The vision behind this pilot project is to explore what it would look like to draw upon Wisconsin’s greatest resource – its people – as a source of renewal for our city and state. This leadership development effort will teach people how to engage others around their own core values, structure effective leadership teams, and make strategic choices that lead to measurable, effective action for change. In year one, 200 new leaders will be trained through intensive 2.5-day trainings, 10 trainers developed and 7 existing organizations engaged.

Wisconsin Leadership Development (WiLD) Project

Frequently Asked Questions

 

Based on a series of over 200 one-on-one meetings completed over the past year with leaders representing diverse community organizations, faith-based networks, youth groups, public policy advocates, neighborhood teams and elected officials, an important theme emerged. Without putting an emphasis on building local organizing capacity in Milwaukee and throughout the state, we face the inevitable – another set of hollow strategies without the foundation of people to make them happen. The question is how we bridge that gap in dealing with the challenge of racial disparity and strengthening neighborhoods?
This leadership development effort will teach people how to engage others around their own core values, structure effective leadership teams, and make strategic choices that lead to measurable, effective action for change. In year one, 200 new leaders will be trained through intensive 3.5-day trainings, 10 trainers developed and 7 existing organizations engaged.
At the core of the project, will be an approach utilizing five basic organizing leadership practices that draw upon a rich history of community organizing and social movements. This framework is taught at Harvard’s Kennedy School by Dr. Marshall Ganz, a celebrated civil rights organizer, and has been adapted to launch grassroots efforts around the world.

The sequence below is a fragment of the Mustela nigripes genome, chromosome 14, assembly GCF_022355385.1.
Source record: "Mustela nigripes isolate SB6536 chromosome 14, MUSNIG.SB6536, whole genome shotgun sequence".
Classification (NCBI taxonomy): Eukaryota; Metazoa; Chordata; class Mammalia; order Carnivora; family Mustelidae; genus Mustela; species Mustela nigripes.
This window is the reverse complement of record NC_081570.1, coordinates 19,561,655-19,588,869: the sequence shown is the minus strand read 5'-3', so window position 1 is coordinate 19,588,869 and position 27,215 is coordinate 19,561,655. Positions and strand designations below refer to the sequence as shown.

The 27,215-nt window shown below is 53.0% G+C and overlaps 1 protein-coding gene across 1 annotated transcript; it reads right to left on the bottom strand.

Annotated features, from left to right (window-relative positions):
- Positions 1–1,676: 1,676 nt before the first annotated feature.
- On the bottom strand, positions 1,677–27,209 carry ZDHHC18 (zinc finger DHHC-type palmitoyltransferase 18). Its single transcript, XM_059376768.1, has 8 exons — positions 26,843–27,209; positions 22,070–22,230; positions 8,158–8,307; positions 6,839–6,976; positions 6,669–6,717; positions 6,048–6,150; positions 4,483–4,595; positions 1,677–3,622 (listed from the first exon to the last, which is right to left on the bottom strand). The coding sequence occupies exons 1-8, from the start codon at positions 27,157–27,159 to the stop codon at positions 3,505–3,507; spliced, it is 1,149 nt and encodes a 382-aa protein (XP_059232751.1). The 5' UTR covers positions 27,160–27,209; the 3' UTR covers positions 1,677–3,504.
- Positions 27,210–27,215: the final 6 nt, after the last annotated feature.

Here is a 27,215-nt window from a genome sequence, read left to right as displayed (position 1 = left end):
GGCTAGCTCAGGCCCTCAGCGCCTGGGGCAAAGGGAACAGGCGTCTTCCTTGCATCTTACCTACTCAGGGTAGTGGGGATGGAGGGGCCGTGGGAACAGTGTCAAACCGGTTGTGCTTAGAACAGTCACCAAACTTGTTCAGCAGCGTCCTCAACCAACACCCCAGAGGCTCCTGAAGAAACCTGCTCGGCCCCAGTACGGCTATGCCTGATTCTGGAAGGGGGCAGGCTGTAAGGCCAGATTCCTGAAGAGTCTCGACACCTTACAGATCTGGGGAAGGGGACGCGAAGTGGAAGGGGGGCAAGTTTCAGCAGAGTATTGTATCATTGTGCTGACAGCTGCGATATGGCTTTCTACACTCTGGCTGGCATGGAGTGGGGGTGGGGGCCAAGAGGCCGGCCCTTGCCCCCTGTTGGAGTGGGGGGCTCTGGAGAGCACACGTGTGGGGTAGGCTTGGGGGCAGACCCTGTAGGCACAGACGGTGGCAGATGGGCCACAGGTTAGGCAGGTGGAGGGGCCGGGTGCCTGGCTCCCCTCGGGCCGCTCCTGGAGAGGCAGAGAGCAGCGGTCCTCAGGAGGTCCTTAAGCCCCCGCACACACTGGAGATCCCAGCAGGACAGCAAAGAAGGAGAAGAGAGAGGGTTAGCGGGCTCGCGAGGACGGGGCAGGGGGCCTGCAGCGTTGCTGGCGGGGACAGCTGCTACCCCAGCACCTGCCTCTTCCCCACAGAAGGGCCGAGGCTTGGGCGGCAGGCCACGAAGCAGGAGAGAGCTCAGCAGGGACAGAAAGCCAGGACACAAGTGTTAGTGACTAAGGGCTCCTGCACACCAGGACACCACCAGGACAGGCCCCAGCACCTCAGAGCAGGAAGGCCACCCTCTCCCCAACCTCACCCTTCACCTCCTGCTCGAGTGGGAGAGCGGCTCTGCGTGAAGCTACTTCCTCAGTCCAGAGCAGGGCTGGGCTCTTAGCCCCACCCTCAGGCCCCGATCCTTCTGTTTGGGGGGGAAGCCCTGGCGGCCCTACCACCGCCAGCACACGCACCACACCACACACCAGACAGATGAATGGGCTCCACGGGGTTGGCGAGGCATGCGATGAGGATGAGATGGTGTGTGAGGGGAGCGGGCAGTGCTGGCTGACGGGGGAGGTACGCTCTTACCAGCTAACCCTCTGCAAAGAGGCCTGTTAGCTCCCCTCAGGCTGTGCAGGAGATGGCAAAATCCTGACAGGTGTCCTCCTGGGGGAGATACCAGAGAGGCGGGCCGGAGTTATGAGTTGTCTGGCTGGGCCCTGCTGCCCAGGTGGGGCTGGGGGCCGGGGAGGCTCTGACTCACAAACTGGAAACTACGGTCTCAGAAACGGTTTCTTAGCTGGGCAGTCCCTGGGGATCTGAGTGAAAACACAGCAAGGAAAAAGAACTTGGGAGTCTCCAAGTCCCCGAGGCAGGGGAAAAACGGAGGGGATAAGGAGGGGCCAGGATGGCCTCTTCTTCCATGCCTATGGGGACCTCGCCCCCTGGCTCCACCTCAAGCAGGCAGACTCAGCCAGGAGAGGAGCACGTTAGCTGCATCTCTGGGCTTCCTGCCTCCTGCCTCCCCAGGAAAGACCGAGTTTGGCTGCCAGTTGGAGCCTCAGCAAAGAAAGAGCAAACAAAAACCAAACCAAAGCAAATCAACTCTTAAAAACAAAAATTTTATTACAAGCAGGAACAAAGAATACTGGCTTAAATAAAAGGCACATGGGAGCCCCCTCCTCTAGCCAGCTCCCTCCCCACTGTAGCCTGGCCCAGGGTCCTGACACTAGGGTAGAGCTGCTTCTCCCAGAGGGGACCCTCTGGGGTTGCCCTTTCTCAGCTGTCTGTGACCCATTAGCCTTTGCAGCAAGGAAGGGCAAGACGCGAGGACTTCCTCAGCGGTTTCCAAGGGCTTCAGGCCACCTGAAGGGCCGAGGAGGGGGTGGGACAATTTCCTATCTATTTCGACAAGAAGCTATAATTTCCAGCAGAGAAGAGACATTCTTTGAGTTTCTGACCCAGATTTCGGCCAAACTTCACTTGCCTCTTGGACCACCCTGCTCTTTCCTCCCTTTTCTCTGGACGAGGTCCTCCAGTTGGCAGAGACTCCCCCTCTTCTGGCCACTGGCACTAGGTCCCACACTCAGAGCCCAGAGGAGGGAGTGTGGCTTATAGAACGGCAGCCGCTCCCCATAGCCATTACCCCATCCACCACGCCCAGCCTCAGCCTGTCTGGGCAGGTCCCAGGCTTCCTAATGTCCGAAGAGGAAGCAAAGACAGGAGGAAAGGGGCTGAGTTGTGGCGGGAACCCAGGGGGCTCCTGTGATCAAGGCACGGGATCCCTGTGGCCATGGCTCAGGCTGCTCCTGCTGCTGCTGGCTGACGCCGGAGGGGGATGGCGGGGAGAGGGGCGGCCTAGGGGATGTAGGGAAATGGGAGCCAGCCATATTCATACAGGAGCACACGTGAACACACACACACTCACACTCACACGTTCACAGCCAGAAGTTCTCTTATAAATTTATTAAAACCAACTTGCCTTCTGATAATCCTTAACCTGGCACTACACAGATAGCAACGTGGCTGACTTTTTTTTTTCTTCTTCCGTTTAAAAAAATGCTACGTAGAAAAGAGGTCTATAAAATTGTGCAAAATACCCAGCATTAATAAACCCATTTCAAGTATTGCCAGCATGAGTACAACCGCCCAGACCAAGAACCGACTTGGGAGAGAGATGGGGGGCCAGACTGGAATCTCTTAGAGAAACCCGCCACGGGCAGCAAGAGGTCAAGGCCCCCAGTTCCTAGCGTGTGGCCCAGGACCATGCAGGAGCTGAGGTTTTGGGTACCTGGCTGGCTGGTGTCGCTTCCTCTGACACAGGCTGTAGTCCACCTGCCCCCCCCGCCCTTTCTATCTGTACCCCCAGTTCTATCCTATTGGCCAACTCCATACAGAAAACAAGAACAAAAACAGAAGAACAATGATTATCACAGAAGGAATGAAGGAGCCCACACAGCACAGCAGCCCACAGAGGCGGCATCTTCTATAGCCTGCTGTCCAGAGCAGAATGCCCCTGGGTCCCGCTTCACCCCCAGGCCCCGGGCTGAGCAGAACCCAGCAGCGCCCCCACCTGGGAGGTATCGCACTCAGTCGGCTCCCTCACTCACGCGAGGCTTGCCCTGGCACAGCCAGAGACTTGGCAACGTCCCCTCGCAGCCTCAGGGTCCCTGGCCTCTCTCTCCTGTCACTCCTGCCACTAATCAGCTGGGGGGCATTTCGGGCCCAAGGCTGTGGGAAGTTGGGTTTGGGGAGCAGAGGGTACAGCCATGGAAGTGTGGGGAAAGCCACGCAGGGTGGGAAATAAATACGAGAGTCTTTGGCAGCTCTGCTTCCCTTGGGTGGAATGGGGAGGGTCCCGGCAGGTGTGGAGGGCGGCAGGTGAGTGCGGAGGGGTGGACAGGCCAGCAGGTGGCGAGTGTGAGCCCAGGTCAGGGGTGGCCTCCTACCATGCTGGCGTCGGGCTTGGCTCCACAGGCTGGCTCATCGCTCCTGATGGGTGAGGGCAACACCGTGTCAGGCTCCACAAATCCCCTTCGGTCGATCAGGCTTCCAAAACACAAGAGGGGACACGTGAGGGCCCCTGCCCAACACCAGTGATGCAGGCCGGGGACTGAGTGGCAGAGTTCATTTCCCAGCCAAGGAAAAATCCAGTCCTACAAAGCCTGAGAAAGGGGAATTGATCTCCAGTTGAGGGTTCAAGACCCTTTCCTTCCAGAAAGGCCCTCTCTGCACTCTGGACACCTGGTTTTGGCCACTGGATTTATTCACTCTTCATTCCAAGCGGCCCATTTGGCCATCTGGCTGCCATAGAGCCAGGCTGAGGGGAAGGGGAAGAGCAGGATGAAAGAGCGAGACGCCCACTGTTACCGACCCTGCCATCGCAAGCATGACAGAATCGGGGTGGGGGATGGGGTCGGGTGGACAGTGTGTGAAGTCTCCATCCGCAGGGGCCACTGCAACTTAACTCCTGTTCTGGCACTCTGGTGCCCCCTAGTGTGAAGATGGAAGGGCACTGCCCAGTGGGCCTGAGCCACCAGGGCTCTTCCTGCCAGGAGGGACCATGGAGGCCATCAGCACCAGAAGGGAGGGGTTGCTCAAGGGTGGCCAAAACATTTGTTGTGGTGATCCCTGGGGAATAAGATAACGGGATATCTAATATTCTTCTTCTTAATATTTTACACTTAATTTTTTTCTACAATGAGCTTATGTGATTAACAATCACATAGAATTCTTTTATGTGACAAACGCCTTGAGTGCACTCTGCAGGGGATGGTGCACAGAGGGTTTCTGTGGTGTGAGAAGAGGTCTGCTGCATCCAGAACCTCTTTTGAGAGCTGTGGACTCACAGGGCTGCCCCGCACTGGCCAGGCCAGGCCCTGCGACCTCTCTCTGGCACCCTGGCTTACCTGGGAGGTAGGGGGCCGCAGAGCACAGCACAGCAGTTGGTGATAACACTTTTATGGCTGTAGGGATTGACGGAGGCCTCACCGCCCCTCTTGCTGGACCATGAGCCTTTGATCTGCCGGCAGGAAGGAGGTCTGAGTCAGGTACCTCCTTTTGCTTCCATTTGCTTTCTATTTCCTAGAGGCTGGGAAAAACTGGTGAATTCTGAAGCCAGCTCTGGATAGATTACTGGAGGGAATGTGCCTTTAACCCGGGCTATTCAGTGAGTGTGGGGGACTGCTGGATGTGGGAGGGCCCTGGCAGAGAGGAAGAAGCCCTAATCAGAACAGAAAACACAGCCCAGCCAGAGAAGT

1) How to articulate a story of why you were called to lead, a story of those whom you hope to mobilize, and a story of action.

2) How to build intentional relationships as the foundation of purposeful collective action.

3) How to structure a team with shared purpose, ground rules and roles for effective leadership.

4) How to strategize turning resources into the power to achieve clear goals.

5) How to translate strategy into measurable, motivational, and effective action.

There are currently several local organizations attending the first training in January 2016 including: Dr. Jeanette Mitchell—Neighborhood Leadership Institute; Public Allies; UWM School of Social Work; and African American, Latino and Hmong leadership working at the Milwaukee neighborhood level. Several local and statewide organizations have representatives serving on the project Core Team with a direct role for project design.
African American and Latino leaders from Milwaukee and Madison, several Native American reservations, Wisconsin family farmers, University of WI students, and groups working on education, health care, racial equity and the environment.

Who is the Facilitator?

The project will be coordinated by Dan Grandone, who brings 16-years experience as a community organizer and leadership trainer. Mr. Grandone has worked on issues of racial and economic justice in Wisconsin, across the country and world (I.e. South Africa, Middle East). He served as a Teaching Fellow with Professor Marshall Ganz at the Harvard Kennedy School. For the initial workshops, trainers will be recruited from the Leading Change Network (501c3) – a global community of practice that brings extensive organizing background and experience leading workshops.

414-477-5929
mailto:grandone8@gmail.com

WiLD in Action

dan-with-small-group  abel-presentationsmall-group-work-4

WiLD Graduates

 

If you are interested in funding the Wisconsin Leadership Development Project, please contact Dan Grandone at 414-477-5929 or grandone8@gmail.com.